A good choice headset, as long as you don't expect miracles,
This review is from: Bose ® Bluetooth Headset Series 2 (Right) (discontinued by manufacturer) (Accessory)
Customer review from the Amazon Vine Programme (What's this?)
What do you look for in a Bluetooth headset? Looks? Comfort? Features? Ease of use? Call quality? Or maybe a little of each? My guess is that all are important, in varying proportions, to any buyer of a headset, and I was expecting good things from this headset, coming from a manufacturer as respected as Bose.
Looks - 5
My preference has always been for 'behind the ear' Bluetooth headsets as these are less obvious than 'over the ear' ones like the Bose and nobody looks that great with a great big bug stuck to the front of their ear. Nevertheless, the Bose has to be one of the best looking headsets available. It's small(ish), angular, futuristic, and the silver 'Bose' logo on the side sets it off brilliantly and gives it a touch of class that a lot of other headsets lack. The only thing I don't like about it is that is sticks out a bit so it isn't that unobtrusive.
Comfort - 3
Rather than an 'over-ear' hook, the Bose uses an unusual 'in-ear' silicone widget to keep it attached to you. You insert the headset into your ear and twist so that this widget hooks into the inner recess of your ear. It's a nice idea and the design undoubtedly helps to keep ambient noise out, but I didn't find it to be particularly practical, as neither of the supplied widgets fitted me that brilliantly. Doing anything physical (cycling, for example) made the Bose jump around and gave me the feeling that it could fall out at any time. And, unlike some of the other reviewers, I didn't find the Bose to be particularly comfortable to wear; at first, after 45 minutes or so, I got the same kind of headache that I get when I've been wearing tight-fitting sunglasses for a length of time. This eased as I began to use the Bose more often and for longer but I still don't find wearing it to be a lovely experience.
Features - 4
The Bose packs in all the features that we've come to expect from Bluetooth headsets, including the ability to make and reject calls (both with your phone's keypad and through voice control), recall the last number dialled, put calls on hold and switch between them. An LED on the side shows Bluetooth connection status and another shows battery life indication - green for good, amber for not so good and red for low. The Bose is also A2DP-compliant so you can use it to listen to music or podcasts from your media player or to instructions from your sat-nav device, provided that it also supports the A2DP standard, of course. It comes with a small fabric zipped case for those times when you need to keep it somewhere a little safer, and a mains adaptor with detachable USB cable for charging. Due to its smaller size the battery life isn't as good as some, with a stated talk time of 4.5 hours, but from my testing this figure at least seems accurate and not exaggerated.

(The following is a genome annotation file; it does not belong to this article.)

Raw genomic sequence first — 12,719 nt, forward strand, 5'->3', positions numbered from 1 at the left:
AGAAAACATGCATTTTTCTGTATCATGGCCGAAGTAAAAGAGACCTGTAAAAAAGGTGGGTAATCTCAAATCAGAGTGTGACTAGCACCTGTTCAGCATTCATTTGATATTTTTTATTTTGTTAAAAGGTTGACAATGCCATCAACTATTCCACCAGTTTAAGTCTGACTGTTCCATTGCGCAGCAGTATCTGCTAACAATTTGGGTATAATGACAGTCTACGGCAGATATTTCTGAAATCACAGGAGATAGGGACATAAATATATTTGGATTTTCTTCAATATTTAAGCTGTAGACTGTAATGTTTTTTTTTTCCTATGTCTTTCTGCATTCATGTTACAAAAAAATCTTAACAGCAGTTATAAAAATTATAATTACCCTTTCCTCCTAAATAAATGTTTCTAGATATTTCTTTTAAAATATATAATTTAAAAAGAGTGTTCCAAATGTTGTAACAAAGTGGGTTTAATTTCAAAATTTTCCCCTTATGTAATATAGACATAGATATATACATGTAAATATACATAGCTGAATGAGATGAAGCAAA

Ease of use - 4
Pairing the Bose with a mobile is as simple as turning it on at the same time as enabling the Bluetooth on your mobile and waiting for them to connect. You don't have to hold any buttons down to enter discovery mode as the headset does this automatically. The manual is fairly concise but it gives you all the information you'll need to use the headset without bombarding you with useless trivia. The Bose has four buttons placed on the top and bottom, to control power, volume and calling. The 'call' button handles most of the features through a series of button presses and holds, so a read-through of the manual is beneficial if you want to get the most out of it. Once you've mastered how many button presses and/or holds you need to do what you want it becomes intuitive enough, and the buttons are, for the most part, easy enough to find while hands-free. The one caveat is that the 'call' and 'volume up' buttons are close together and I did at first reject calls when I was trying to increase the volume - setting your preferred volume while the headset is out of your ear is a good idea.
Call quality - 4
The quality of calls through the Bose is about as good as you're going to get from a mono headset, that is to say perfectly serviceable without being stand-out amazing. The headset doesn't have the noise-cancelling tech that Bose is famous for, but it does have an external microphone that monitors ambient noise to help separate it from your own voice and to increase or decrease the volume of the call depending on the environment you're in. One the one hand this system, coupled with the snug fit of the earpiece, made it easy for me to hear my callers. On the other hand, one caller that I rang in windy conditions said my voice wasn't very clear to them. Headsets such as these, where the microphone is so far away from the user's mouth, are always going to have some compromises and - fancy tech notwithstanding - this would seem to be it with the Bose.
Overall - 4
I've had a few Bluetooth headsets in my time - some good and some bad - and the Bose definitely fits into the upper leagues. The funny in-ear silicone widget thing doesn't feel as secure as a proper over-ear hook and the call quality (at least as far as your callers are concerned) is a little compromised, but that's to be expected with pretty much any headset like this. It's a good-looking thing that has become my headset of choice, but I have to admit that this is at least partly due to the added kudos of having something stuck to my head with the word 'Bose' written on the side rather than call quality or features.